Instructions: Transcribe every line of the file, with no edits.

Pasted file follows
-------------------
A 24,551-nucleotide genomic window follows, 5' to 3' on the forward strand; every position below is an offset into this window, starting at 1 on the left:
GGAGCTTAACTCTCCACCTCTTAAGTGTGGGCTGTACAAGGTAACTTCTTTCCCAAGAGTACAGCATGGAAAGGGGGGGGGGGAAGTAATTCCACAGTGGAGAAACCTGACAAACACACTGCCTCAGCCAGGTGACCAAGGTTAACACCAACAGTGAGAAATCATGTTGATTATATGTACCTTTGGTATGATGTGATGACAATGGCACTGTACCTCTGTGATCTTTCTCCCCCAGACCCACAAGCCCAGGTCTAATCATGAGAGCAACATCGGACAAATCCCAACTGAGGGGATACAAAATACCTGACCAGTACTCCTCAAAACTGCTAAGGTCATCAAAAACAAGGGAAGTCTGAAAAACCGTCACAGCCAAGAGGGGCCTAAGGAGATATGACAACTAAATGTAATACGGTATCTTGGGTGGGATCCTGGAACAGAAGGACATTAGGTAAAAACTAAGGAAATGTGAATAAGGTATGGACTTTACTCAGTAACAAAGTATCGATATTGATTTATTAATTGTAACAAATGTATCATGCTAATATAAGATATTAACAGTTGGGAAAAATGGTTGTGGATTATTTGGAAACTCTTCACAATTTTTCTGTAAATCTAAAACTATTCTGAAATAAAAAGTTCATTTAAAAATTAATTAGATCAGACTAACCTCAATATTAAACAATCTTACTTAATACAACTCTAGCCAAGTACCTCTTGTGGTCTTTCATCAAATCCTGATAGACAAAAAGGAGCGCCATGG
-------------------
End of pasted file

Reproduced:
A 24,551-nucleotide genomic window follows, 5' to 3' on the forward strand; every position below is an offset into this window, starting at 1 on the left:
GGAGCTTAACTCTCCACCTCTTAAGTGTGGGCTGTACAAGGTAACTTCTTTCCCAAGAGTACAGCATGGAAAGGGGGGGGGGGAAGTAATTCCACAGTGGAGAAACCTGACAAACACACTGCCTCAGCCAGGTGACCAAGGTTAACACCAACAGTGAGAAATCATGTTGATTATATGTACCTTTGGTATGATGTGATGACAATGGCACTGTACCTCTGTGATCTTTCTCCCCCAGACCCACAAGCCCAGGTCTAATCATGAGAGCAACATCGGACAAATCCCAACTGAGGGGATACAAAATACCTGACCAGTACTCCTCAAAACTGCTAAGGTCATCAAAAACAAGGGAAGTCTGAAAAACCGTCACAGCCAAGAGGGGCCTAAGGAGATATGACAACTAAATGTAATACGGTATCTTGGGTGGGATCCTGGAACAGAAGGACATTAGGTAAAAACTAAGGAAATGTGAATAAGGTATGGACTTTACTCAGTAACAAAGTATCGATATTGATTTATTAATTGTAACAAATGTATCATGCTAATATAAGATATTAACAGTTGGGAAAAATGGTTGTGGATTATTTGGAAACTCTTCACAATTTTTCTGTAAATCTAAAACTATTCTGAAATAAAAAGTTCATTTAAAAATTAATTAGATCAGACTAACCTCAATATTAAACAATCTTACTTAATACAACTCTAGCCAAGTACCTCTTGTGGTCTTTCATCAAATCCTGATAGACAAAAAGGAGCGCCATGG